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Local ordinance

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Title: Local ordinance  
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Subject: Law of Illinois, List of United States Supreme Court cases, Restrictions on cell phone use while driving in the United States, Special-use permit, Contributing property
Collection: Ordinance
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Local ordinance

A local ordinance is a law usually found in a code of laws for a political division smaller than a state or nation, i.e., a local government such as a municipality, county, parish, prefecture, etc.


  • United States 1
  • Japan 2
  • Germany 3
  • British colonies 4
  • References 5
  • See also 6

United States

In the United States, these laws are enforced locally in addition to state law and federal law. In states such as Connecticut, legislative bodies at the local level develop city and town ordinances to govern the public.[1]

However, because of the Double Jeopardy Clause of the Fifth Amendment to the United States Constitution, for criminal processing purposes a local ordinance is considered the same as a state law, statute or ordinance, meaning if someone is charged with an offense punishable under a local ordinance and a state law, they can be prosecuted under one or the other, but not both, and a conviction or acquittal under a local ordinance or a state law prohibits a second trial on the same offense under the other one.

In some states, (such as Virginia) a city or county may enact a local ordinance as a criminal law (or traffic offense) which covers the same crime or violation as a state law, but only if the penalty provided by the local ordinance is higher than the state statute, i.e. a local ordinance cannot be used to create a lesser penalty for a crime or traffic offense than state law. For example, if a state's law set a minimum penalty of $30 for driving faster than 25 MPH on residential streets, in such states allowing local ordinance with harsher penalties to duplicate state laws, a local jurisdiction could enact its own local ordinance on the same subject only if the penalty under the local ordinance was at least $31. A local law in such states could also provide for punishment of criminal offenses if a higher penalty was imposed, e.g. if state law punished conviction for manslaughter with 20 years in prison, for a local ordinance to be valid it would have to provide a minimum punishment of at least 20 years and one day.

In some states, local law cannot duplicate state law and some subjects are completely prohibited from being covered by local ordinance. For example, in Maryland, cities, towns and counties are expressly prohibited from passing gun control laws or other local ordinances dealing with the possession, carrying and ownership of firearms or ammunition, and state laws on the subject are exclusively controlling.[2]


In Japan, ordinances (条例 jōrei) may be passed by any prefecture or municipality under authority granted by Article 94 of the Constitution.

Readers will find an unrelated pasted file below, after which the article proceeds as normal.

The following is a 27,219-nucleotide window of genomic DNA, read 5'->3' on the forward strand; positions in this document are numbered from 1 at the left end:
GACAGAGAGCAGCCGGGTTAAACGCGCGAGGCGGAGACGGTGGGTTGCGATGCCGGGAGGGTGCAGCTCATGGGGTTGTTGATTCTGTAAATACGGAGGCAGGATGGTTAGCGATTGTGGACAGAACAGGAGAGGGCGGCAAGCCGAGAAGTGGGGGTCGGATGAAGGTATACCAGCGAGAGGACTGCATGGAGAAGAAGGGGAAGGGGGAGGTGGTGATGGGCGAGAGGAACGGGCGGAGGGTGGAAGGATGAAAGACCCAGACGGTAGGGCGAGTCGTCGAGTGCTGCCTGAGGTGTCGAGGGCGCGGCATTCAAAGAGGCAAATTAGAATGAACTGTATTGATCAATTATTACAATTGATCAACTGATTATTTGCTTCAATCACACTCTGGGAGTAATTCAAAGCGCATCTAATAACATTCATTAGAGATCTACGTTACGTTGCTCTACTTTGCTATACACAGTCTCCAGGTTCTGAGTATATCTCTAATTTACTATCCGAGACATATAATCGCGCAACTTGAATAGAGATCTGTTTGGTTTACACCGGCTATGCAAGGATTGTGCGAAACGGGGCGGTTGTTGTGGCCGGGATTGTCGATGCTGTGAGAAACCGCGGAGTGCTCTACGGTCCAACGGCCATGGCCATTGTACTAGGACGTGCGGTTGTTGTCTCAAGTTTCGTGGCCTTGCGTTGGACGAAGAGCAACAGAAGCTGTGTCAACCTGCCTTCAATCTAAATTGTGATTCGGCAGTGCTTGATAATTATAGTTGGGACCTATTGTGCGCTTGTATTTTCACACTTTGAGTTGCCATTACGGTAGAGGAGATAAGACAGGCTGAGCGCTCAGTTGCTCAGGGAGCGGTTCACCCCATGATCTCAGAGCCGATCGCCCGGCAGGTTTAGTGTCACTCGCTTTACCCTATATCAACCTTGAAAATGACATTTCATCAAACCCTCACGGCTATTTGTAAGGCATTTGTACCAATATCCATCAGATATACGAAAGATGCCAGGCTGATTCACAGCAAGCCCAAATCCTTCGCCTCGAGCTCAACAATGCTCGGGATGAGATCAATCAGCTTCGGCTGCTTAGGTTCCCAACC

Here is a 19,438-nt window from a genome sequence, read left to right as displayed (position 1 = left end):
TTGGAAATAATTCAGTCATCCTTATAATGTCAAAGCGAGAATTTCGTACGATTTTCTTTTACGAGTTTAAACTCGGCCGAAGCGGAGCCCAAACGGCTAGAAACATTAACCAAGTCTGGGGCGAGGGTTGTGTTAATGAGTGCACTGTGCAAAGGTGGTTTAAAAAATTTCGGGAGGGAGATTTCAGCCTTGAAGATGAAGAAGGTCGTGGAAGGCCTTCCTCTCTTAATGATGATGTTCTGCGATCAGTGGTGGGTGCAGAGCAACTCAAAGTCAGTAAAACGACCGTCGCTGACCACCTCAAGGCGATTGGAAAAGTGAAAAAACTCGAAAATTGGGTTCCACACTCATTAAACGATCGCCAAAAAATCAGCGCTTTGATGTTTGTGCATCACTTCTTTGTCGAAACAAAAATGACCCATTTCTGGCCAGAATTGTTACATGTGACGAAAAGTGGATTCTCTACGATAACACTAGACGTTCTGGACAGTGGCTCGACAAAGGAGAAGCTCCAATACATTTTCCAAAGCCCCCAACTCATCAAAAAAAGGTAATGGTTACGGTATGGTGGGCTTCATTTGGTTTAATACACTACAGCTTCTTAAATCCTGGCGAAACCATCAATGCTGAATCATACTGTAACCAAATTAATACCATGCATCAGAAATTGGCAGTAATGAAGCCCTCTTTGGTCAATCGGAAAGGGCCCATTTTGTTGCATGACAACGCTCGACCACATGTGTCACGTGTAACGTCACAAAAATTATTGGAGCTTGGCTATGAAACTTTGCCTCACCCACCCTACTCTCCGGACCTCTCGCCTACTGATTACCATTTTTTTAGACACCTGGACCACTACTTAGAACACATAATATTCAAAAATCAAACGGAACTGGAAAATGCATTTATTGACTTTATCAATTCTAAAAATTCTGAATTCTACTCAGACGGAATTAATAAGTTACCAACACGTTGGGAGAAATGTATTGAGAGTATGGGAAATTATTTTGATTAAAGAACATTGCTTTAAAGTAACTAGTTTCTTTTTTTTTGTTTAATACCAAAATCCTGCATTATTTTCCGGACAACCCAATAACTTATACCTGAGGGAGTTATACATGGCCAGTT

There must generally be a statutory basis for an ordinance, the ordinance must be in compliance with any overlapping statutes (although it may impose a stricter standard or penalty), and the ordinance must be related to the affairs of the local government in question.

Ordinances must generally be approved by a local assembly and promulgated by the mayor or governor of the local government in question, who may demand a second vote but may not veto the ordinance.

Under the Local Autonomy Law, an ordinance may impose a penalty of up to two years imprisonment and/or 1 million yen in fines, although any penalty under an ordinance must be prescribed in accordance with the Code of Criminal Procedure. There are even some ordinances, such as bans on smoking on the street, for which the police in some districts state that there is no penalty for failure to obey the ordinance.


The Federal Republic of Germany reacted to the state-sanctioned mass-murder under the Nazi rule with a range of safeguards and structural changes including limiting central police and public order as well as planning laws. The Constitution grants states certain exclusive rights include police and public order powers. States delegate many of their responsibilities and powers to local authorities. Local authorities have powers to pass local ordinances (Satzungen) to determine the use of land, planning questions, local police, emergency and transport issues etc. The ordinance must follow a public disclosure and consultation procedure and then approved by the local assembly as well as the elected representative of the executive (e.g. the mayor). The state authorities or stakeholders including citizens who can show that they have a sufficiently strong interest to establish standing may object to the final implementation. If the conflict cannot be resolved, Courts may be asked to rule on whether or not the ordinance is valid or if may strike if it violates State law or the State Constitution.

British colonies

All laws enacted by the legislature of British colonies are referred to as Ordinances, which sometimes delegate power to other parties (usually government departments) to make subsidiary legislations that supplement the Ordinances. In Hong Kong, all laws enacted by the territory's Legislative Council remain to be known as Ordinances (Chinese: 條例; Jyutping: tiu4lai6) after the transfer of the territory's sovereignty to the China in 1997.


  1. ^
  2. ^ Maryland Code, § 4-209

See also

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